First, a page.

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Title: A comparative analysis of two Maltese translations of selected extracts from William Shakespeare’s ‘Macbeth’
Authors: Mifsud, Dorianne
Keywords: Shakespeare, William, 1564-1616. Macbeth -- Criticism and interpretation
English drama -- Translations into Maltese
Translating and interpreting in literature
Issue Date: 2017
Abstract: Despite being written four centuries ago, to this day Shakespeare’s literary works enjoy universal acclaim. Through translation, several of these works are now also available in Maltese. The aim of this study is to analyse excerpts from two translations of Shakespeare’s Macbeth into Maltese. This dissertation discusses some of the theoretical issues related to literary translation, in particular the genre of poetic drama since Macbeth is written in blank verse. The concept of what constitutes a tragic drama and the characteristics of a Shakespearean tragedy are outlined in order to understand the salient features that should be present in the two Maltese translations of Macbeth. The comparative analysis of the two target texts focuses on the strategies employed by Alfred Palma and Ġużè Bartolo in their translations. Issues such as translation shifts, the level of equivalence between the source text and the target texts, generalisation vs particularisation and foreignisation vs domestication strategies are analysed. Special attention is given to the translation of literary devices, since in Macbeth figurative language abounds and is crucial to the development of the prevalent themes of evil, ambition, the supernatural as well as feelings of guilt and inner conscience. Furthermore, although Macbeth is largely written in blank verse, it also contains instances of prose and rhyme, so the analysis looks at the translation of these different metrical types. The differences in the translating style of the two translators are also commented on. The similarities and differences between the two target texts demonstrate that despite the observation that two translations, just like two snowflakes, can never be alike (Rabassa 1989: 1–13) yet formal correspondence and equivalence can be attained by means of different translation strategies, resulting in target texts that illustrate the wide scope of the Maltese language in literary translation.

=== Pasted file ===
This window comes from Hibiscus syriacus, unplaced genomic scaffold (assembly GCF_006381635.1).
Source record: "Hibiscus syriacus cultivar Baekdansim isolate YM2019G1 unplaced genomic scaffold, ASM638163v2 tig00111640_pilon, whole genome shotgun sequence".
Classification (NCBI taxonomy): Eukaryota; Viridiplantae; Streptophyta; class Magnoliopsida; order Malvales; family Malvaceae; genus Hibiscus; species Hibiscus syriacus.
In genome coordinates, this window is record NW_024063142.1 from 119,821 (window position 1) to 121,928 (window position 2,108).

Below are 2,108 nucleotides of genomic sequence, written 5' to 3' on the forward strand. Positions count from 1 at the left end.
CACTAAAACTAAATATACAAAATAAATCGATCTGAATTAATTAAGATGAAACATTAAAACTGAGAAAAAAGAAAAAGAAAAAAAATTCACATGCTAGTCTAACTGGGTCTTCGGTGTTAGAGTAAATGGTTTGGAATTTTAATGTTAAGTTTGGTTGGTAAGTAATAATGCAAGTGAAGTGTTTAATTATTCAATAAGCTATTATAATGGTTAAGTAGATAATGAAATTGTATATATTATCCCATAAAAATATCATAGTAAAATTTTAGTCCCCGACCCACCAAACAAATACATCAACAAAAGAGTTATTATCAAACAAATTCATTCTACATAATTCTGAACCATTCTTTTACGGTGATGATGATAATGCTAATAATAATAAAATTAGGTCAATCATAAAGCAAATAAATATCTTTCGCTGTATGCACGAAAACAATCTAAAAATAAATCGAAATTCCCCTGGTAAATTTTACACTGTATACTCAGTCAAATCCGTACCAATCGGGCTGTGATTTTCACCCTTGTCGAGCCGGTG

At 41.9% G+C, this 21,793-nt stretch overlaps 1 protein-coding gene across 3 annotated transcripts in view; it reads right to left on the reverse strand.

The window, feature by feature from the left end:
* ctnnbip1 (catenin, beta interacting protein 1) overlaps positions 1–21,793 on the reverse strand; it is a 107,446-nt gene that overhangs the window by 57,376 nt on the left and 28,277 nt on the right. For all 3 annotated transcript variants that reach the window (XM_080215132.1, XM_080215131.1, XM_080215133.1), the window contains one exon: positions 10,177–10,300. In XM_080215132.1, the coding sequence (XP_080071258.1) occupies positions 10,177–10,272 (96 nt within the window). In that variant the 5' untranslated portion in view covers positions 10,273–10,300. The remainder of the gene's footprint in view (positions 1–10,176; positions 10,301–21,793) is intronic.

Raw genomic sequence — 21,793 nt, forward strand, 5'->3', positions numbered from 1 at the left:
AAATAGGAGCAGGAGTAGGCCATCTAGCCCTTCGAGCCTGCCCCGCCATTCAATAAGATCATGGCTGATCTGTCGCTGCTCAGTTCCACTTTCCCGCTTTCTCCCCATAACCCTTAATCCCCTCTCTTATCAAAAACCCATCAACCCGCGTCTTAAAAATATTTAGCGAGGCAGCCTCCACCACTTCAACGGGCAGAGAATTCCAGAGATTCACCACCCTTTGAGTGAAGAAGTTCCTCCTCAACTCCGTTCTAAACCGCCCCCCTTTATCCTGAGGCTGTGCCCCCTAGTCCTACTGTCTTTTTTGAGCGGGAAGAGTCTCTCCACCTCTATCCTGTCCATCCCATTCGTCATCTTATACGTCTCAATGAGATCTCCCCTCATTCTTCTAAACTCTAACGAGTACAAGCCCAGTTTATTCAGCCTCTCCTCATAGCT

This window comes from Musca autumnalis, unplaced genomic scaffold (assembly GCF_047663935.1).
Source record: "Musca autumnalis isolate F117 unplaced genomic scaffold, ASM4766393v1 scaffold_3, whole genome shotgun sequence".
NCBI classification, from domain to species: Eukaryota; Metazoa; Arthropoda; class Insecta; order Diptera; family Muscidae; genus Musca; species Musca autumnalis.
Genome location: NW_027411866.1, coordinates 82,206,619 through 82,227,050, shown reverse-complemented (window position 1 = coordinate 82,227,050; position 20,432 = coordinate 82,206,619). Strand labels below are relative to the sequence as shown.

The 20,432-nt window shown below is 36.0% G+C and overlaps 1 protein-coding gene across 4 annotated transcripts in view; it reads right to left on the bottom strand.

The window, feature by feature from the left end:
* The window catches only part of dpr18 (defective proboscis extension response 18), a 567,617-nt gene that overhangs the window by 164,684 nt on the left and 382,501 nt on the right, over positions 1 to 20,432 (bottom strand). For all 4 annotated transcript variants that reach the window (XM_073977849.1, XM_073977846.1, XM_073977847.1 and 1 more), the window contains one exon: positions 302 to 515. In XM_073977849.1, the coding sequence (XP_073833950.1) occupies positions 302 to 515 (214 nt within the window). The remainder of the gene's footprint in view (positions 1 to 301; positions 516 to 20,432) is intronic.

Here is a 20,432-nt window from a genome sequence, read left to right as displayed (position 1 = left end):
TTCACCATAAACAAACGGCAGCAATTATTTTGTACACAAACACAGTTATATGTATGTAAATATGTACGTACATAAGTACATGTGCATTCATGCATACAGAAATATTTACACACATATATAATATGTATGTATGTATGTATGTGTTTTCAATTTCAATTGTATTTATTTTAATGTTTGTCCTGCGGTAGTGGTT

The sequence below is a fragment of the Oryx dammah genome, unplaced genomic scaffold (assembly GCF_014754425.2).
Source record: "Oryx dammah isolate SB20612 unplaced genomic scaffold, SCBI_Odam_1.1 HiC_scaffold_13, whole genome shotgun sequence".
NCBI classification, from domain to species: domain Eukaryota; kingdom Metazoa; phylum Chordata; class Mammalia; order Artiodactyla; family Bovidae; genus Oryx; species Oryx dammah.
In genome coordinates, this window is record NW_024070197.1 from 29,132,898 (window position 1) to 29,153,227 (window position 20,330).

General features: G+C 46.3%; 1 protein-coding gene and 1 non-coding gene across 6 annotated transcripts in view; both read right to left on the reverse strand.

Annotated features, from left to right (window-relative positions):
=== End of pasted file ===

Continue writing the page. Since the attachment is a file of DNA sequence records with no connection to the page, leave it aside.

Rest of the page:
Description: M.A.TRANSLATION
Appears in Collections:Dissertations - FacArt - 2017
Dissertations - FacArtTTI - 2017

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